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Commissioner's Office of Public Information

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Media inquiries or other requests should be directed to Public Information at 215-348-6415. Thank you.

Media Room

Founded in 1682 by William Penn, Bucks County has had a long and distinguished history. Penn named the county after Buckinghamshire, the Penn family home in England. The county seat was located in Bristol from 1705 to 1726, when it was moved 10 miles north, to Newtown, which served as the county seat for 87 years. In 1752, the county, which originally extended to the New York colony line, was reduced to its present boundaries. As settlement crept northward, agitation began for changing the county seat to a more central location. In 1810, Governor Simon Snyder signed an Act appointing a commission to select a new site. The hilltop tract they chose in Doylestown has continued to serve as the seat of Bucks County for almost 200 years. Since 1812, three successive courthouses have occupied the site. For more information on the history of Bucks County, visit About Bucks.

Municipal Map of County (thumbnail)Bucks County is composed of roughly 608 square miles of land and 15.8 square miles of water. There are approximately 620,000 people living within 23 boroughs and 31 townships. (View municipalities map)

Bucks County is famous nationwide for its historic sites, including the Mercer Museum, Moravian Pottery and Tile Works, Washington Crossing Historic Park, Pennsbury Manor, and Pearl S. Buck House.

Our government
Three county commissioners, elected at-large every four years, compose the Board of Bucks County Commissioners. Representing both major political parties, the commissioners are responsible for the adoption and administration of the county operating budget along with oversight of the largest workforce in the county (more than 2,200 employees). Bucks is a class 2A county.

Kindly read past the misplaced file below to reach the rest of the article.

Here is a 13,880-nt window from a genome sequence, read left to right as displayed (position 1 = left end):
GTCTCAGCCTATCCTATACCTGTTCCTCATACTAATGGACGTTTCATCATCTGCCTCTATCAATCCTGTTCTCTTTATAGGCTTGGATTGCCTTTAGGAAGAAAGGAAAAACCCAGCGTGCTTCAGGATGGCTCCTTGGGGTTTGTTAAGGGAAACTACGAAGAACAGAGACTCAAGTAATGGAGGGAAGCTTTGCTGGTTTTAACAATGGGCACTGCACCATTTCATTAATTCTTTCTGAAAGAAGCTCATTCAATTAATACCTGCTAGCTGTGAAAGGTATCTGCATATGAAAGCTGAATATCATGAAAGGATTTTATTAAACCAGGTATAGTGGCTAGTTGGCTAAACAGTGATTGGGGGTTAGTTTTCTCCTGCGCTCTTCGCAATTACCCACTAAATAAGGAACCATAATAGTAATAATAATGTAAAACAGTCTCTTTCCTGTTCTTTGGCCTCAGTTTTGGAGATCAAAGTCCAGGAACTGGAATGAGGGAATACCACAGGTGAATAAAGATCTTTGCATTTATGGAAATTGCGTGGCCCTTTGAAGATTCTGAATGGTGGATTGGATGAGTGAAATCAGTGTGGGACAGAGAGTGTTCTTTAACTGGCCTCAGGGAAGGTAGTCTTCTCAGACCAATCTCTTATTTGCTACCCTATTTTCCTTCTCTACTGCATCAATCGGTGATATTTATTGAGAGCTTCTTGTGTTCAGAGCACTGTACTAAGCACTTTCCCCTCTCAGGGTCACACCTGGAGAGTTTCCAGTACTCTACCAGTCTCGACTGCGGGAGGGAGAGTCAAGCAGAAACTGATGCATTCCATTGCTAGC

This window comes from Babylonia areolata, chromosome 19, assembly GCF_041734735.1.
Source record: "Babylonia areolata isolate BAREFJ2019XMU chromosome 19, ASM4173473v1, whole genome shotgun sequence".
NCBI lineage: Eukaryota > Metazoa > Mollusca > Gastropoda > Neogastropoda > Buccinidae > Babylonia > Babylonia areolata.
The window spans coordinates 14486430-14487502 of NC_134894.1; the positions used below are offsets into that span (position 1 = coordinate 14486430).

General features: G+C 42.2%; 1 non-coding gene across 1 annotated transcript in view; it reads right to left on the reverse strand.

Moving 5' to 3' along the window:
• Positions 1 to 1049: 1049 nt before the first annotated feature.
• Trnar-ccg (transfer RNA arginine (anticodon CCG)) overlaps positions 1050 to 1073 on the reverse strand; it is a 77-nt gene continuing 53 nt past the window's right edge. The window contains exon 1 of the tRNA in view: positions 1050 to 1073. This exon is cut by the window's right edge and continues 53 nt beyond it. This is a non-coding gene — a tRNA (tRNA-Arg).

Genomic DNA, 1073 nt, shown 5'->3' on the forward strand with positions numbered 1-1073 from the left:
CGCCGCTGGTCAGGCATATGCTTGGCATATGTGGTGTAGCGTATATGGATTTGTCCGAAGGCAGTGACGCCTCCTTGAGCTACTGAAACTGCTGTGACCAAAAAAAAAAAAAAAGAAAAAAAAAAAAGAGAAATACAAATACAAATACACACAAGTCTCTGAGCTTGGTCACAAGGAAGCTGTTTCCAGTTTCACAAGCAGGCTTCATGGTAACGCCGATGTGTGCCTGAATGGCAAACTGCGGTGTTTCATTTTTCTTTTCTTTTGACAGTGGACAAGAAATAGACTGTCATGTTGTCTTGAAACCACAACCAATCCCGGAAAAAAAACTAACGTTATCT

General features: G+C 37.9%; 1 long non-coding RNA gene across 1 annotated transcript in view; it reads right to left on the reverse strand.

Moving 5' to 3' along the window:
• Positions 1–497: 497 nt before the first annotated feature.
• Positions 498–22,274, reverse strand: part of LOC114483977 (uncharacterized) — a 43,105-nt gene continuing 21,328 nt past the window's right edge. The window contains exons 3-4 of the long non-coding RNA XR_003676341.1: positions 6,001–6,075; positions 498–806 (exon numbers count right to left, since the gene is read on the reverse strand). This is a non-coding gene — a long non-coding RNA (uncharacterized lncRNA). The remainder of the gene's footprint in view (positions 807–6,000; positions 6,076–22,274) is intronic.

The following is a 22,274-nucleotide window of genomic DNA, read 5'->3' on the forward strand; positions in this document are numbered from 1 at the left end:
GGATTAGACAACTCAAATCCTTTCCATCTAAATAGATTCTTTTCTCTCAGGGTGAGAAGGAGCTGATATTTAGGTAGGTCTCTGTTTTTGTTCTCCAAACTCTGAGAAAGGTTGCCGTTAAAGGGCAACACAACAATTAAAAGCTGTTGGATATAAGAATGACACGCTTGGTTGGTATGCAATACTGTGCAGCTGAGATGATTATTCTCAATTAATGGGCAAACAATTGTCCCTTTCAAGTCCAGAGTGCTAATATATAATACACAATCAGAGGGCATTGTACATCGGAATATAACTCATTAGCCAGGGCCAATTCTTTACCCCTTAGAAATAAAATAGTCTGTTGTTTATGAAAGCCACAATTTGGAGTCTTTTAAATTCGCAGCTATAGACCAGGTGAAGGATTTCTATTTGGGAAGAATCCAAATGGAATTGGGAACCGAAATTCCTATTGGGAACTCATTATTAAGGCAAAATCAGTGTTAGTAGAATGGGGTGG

Under the commissioners’ aegis are the chief operating officer and six divisions. Within each division, a number of service-oriented departments are housed. They are:

In addition to the three elected county commissioners, voters elect 10 independent “row officers.” Like the commissioners, they are elected at-large for four-year terms. More information about the county’s row officers is available by clicking on this link.

The Court of Common Pleas of Bucks County is the 7th Judicial District of Pennsylvania. First established in 1683, it hears all criminal, civil, family, and orphan's (probate) matters. The Court consists of 13 judges, and is located in Doylestown. It supervises all Adult ProbationJuvenile Probation (including the Bucks County Youth Center), and Domestic Relations services, the Law Library, and provides administrative services for a twenty-court system of limited jurisdiction courts (special courts) - issuing authority in all felony and misdemeanor cases, and hears all traffic and summary cases. It has concurrent jurisdiction in civil cases where the amount in controversy is less than $12,000.

Commissioners' Office of Public Information
Bucks County Administration Building, 5th floor 
55 East Court Street 
Doylestown, PA 18901 
Monday - Friday, 8 a.m. to 5 p.m.